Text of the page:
Research began in the late 1980s, initially undertaken by Yale University, the Natural History Museum in London, the former Department of Antiquities and Tourism in Al Ain, and later by the Abu Dhabi Islands Archaeological Survey (ADIAS). Since 2006 it hasbeen undertaken by a joint team from Yale University and the Abu Dhabi Authority for Culture and Heritage (ADACH).
Further research will expand the already extensive and diverse list of species that once thrived on Abu Dhabi's rich savannahs.
Evidence of Early Life
Cretaceous - 145.5–65.5 Million Years Ago
The Cretaceous period was especially significant for the Emirate and the Gulf region since more than 50% of the world's oil reserves were formed at this time, of which some 75% are located in and around the Arabian Gulf.
The Cretaceous period is remarkable for its exceptional and unique life forms. During this period, dinosaurs dominated the earth before suddenly disappearing in a great episode of extinction. Modern mammal groups evolved, including animals such as primates, pigs, cows, cats, dogs and rodents, as did marsupials such as kangaroos and koalas. In addition to ancient plants such as ferns, conifers, Cycads and Ginkgoes, the Early Cretaceous witnessed the first appearance of Angiosperms (a group that includes flowering plants and grasses). This led to an increase in the abundance and diversity of insects that acted as essential pollinators of the expanding flowering plant communities.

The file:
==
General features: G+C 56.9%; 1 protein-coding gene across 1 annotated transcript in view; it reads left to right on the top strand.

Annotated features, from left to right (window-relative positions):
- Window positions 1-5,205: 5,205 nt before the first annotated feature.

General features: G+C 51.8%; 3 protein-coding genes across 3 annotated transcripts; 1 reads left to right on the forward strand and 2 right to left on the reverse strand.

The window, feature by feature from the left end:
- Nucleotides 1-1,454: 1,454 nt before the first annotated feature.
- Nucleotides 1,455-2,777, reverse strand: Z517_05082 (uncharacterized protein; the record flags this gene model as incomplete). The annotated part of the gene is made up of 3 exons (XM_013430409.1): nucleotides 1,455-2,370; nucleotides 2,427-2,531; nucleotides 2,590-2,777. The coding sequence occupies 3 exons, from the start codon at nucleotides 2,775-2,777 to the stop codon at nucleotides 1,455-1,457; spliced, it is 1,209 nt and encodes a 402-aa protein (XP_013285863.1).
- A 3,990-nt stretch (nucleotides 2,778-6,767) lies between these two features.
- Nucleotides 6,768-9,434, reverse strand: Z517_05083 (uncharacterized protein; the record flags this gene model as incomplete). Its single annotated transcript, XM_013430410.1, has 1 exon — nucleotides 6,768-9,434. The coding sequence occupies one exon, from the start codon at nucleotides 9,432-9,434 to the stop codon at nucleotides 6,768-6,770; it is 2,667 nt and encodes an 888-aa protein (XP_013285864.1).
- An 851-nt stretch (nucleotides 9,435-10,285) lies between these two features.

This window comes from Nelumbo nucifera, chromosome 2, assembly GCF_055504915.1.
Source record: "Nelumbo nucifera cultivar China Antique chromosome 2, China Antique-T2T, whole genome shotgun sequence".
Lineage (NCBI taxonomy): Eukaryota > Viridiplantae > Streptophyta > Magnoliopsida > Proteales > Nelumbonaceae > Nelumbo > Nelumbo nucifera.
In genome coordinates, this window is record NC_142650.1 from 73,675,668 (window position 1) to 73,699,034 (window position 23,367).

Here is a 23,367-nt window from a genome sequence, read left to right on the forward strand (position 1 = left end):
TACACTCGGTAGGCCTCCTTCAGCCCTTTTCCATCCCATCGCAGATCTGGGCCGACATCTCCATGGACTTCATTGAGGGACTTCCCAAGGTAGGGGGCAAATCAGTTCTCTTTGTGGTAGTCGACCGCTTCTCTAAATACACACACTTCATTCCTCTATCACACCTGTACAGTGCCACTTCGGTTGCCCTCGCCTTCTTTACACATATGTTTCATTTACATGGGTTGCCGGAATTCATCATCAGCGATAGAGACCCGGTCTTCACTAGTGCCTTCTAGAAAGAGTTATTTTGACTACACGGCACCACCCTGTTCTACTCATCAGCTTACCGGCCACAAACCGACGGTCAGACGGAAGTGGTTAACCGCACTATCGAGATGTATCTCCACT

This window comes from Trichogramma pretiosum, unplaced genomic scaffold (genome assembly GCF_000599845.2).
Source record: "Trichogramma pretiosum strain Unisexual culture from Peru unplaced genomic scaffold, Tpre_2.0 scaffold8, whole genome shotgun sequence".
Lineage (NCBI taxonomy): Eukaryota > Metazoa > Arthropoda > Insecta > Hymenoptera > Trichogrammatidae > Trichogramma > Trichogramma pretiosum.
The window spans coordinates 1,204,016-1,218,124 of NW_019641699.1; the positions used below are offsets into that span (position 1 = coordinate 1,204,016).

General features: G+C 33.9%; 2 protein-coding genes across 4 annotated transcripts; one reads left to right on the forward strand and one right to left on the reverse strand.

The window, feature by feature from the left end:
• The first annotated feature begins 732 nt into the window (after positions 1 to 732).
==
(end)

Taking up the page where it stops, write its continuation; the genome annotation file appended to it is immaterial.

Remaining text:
When the Rivers Flowed
Late Miocene – 8–6 Million Years Ago
Imagine the ancient environment of Abu Dhabi: in the rivers, catfish search for freshwater mussels as barbel fish glide through the shallow waters. In the muddy backwaters, hippos keep cool during the fierce midday heat while 2-metre-long crocodiles bask along the riverbanks. Nearby, egrets and other birds wade in the shallows looking for small fish.
The peace of the river basin is periodically disturbed as herds of large animals push towards the thirst-quenching waters. These include primitive elephants with 2 sets of tusks, 1 in the upper jaw and another, shorter, in the lower.